Walsh

Selected Publications:

“Multiculturalism and Women’s Rights,” The Oxford Handbook of International Political Theory, edited by Chris Brown and Robyn Eckersley (Oxford University Press: forthcoming).

“A Feminist Approach to Quotas and Comparative Politics,” Critical Perspectives on Gender and Politics: Gender Quotas and Comparative Politics, Politics & Gender 9 (3) 2013: 322-328.

“Does the Quality of Democracy Matter for Women’s Rights? The Public Sphere and Democratic Transition in Chile and South Africa,” Comparative Political Studies, 45 (11) 2012: 1323-1350 (lead article, Online First, March 2012).

Women’s Rights in Democratizing States: Just Debate and Gender Justice in the Public Sphere (Cambridge University Press, 2010)

Website:  http://denisewalsh.weebly.com

 

 

 

First Name: 
Denise
Position: 
Associate Professor of Politics and Women, Gender & Sexuality
Email: 
denise@virginia.edu
Computing ID: 
dmw3v
Phone: 
434-982-2131
Office Address: 

Department of Politics
S454 Gibson Hall
1540 Jefferson Park Ave
PO Box 400787
Charlottesville, Virginia  22904-4787

Women Gender & Sexuality
202 Levering Hall
PO Box 400177
Charlottesville, VA 22904

Photo: 
D Walsh
Degrees: 

B.A., Bennington College

M.A., Columbia University

Ph.D, New School of Social Research

Introduction: 

Denise Walsh (PhD, New School for Social Research) is Associate Professor of Politics and Women, Gender & Sexuality. Her research focuses on how liberal democracies can become more inclusive and just. Walsh’s current book project, When Rights Go Wrong: Multiculturalism Versus Women’s Rights, challenges the assumption that conflicts between multiculturalism and women’s rights are inevitable. By investigating polygamy in South Africa, native women’s expulsion from their tribe in Canada and the face veil ban in France, Walsh finds that politicians often manufacture conflicts between multiculturalism and women’s rights for their own benefit, and that multiculturalism and women’s rights can be mutually reinforcing. Walsh’s first book, Women’s Rights in Democratizing States: Just Debate and Gender Justice in the Public Sphere (Cambridge University Press, 2010), compares Chile, Poland, and South Africa, and finds that democratic institutions like political parties, legislatures and social movements often obstruct advances in women’s rights.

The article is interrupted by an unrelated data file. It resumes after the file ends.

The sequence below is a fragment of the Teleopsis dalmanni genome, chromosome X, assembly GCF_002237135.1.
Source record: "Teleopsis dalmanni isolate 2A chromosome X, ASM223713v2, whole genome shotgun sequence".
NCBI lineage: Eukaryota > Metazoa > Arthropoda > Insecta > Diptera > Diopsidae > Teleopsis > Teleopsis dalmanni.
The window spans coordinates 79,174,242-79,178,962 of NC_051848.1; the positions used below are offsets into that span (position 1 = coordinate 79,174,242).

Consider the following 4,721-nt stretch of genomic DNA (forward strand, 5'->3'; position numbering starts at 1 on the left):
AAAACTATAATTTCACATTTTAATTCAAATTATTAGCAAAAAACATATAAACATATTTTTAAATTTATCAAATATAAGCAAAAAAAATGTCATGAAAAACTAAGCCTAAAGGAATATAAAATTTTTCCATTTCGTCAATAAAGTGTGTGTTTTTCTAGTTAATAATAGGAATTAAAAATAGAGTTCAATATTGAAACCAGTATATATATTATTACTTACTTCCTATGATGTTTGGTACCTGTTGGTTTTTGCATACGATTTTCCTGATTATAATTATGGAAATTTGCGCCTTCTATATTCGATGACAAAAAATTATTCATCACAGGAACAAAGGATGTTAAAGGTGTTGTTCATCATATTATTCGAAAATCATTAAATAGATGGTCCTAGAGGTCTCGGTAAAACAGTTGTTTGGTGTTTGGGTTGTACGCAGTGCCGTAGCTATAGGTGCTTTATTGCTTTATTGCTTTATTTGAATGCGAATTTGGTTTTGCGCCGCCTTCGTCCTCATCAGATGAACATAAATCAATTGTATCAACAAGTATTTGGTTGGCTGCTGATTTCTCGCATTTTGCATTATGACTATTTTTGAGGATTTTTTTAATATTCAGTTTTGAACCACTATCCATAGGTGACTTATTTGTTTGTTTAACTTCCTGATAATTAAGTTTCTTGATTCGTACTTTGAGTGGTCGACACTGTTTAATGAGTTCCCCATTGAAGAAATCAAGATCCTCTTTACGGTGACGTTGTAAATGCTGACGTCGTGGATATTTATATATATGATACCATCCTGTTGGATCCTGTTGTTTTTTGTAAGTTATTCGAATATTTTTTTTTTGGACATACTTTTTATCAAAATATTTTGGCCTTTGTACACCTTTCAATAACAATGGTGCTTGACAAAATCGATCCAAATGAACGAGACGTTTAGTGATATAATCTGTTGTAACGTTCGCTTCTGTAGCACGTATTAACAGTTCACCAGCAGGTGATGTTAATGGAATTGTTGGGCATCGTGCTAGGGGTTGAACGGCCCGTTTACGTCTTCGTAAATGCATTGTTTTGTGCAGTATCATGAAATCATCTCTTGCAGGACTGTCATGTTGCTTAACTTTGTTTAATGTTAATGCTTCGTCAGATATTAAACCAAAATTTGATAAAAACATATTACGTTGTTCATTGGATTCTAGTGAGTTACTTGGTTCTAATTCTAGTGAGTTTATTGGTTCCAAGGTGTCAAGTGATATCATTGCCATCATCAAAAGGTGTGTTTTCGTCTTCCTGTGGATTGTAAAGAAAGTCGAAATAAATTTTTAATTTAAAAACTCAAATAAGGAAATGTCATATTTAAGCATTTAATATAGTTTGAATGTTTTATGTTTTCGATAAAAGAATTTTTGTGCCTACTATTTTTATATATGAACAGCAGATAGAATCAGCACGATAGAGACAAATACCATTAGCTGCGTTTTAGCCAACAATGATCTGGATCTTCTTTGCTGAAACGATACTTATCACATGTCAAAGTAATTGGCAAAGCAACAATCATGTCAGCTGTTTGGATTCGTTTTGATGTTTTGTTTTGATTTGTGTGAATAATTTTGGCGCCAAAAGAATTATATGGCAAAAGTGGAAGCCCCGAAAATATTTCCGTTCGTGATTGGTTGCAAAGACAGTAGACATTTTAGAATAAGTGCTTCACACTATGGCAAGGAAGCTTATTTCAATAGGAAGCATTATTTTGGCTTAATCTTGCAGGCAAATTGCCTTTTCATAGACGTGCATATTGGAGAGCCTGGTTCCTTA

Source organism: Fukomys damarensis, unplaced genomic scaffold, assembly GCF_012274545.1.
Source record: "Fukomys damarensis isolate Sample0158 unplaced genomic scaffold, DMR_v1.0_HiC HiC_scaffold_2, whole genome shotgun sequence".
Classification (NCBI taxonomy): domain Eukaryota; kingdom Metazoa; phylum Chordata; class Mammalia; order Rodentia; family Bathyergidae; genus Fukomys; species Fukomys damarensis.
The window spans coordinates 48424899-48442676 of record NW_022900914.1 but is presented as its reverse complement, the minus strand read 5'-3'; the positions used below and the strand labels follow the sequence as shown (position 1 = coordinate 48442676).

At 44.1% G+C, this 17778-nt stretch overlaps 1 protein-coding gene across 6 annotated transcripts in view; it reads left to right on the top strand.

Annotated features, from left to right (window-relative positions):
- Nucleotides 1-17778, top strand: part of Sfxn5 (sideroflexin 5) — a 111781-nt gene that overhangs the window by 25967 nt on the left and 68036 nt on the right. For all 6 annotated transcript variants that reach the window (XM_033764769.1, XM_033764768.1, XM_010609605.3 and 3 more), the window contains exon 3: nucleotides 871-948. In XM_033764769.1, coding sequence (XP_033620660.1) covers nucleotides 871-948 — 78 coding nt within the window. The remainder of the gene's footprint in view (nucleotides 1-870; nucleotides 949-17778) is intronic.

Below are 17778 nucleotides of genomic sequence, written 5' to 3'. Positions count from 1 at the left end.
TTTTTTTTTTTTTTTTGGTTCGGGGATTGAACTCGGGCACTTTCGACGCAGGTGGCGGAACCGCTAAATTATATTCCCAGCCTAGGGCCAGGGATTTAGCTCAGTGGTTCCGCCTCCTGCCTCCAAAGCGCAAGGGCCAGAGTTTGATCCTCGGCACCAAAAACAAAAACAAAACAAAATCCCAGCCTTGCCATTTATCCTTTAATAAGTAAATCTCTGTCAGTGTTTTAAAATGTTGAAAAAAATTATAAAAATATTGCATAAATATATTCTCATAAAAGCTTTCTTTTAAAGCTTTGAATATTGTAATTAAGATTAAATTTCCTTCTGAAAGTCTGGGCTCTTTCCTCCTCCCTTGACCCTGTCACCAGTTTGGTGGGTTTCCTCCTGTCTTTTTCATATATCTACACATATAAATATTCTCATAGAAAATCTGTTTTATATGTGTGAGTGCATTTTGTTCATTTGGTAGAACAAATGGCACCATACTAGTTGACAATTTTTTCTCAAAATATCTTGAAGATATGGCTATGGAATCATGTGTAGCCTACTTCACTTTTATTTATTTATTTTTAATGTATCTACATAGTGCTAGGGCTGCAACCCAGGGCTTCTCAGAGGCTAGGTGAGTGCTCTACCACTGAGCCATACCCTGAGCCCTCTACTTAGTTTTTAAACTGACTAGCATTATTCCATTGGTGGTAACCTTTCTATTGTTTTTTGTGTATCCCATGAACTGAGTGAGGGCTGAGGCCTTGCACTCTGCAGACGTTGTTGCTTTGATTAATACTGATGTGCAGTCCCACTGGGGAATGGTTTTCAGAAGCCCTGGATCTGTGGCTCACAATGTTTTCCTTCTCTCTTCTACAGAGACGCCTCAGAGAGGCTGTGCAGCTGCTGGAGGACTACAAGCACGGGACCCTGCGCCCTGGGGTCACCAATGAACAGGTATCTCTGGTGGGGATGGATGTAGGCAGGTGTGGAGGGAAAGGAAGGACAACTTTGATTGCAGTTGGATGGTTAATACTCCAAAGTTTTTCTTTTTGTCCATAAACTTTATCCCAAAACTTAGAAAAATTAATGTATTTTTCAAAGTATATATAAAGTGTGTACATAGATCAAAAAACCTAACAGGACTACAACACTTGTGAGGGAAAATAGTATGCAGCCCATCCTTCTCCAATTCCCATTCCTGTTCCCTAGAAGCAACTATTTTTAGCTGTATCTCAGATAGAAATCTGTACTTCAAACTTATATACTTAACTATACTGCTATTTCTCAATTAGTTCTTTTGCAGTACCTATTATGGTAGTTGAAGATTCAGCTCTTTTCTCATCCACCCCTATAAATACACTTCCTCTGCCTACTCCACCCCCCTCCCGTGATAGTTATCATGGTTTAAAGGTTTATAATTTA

Walsh's recent publications include “Organizing Women: Diversifying Leadership and Addressing Discrimination in Political Science Departments,” PS: Political Science & Politics (3) 2015: 459-463, co-authored with Carol Mershon; “A Feminist Approach to Quotas and Comparative Politics,” Critical Perspectives on Gender and Politics: Gender Quotas and Comparative Politics, Politics & Gender 9 (3)

2013: 322-328, and "Does the Quality of Democracy Matter for Women's Rights? The Public Sphere and Democratic Transition in Chile and South Africa," (Comparative Political Studies, 2012).  Walsh won the Best Dissertation Prize from the Women in Politics Research Section of the American Political Science Association in 2007, and the Hannah Arendt Award in Politics from the New School for Social Research in 2006. She was a co-winner of the Best Article Prize from the Journal of Southern African Studies in 2006. Walsh’s research has been funded by the National Science Foundation, USAID, the Collegio Carlog Alberto in Italy, and the Dickey Center for International Understanding at Dartmouth, and by many organizations at the University of Virginia.  Walsh teaches courses on identity politics, feminist theory, human rights, and violence against women.

Office Hours: 

Office Hours Fall 2018: Tuesday/Thursday 6:00pm-7:00pm and by appointment

Faculty Type: 
Core Faculty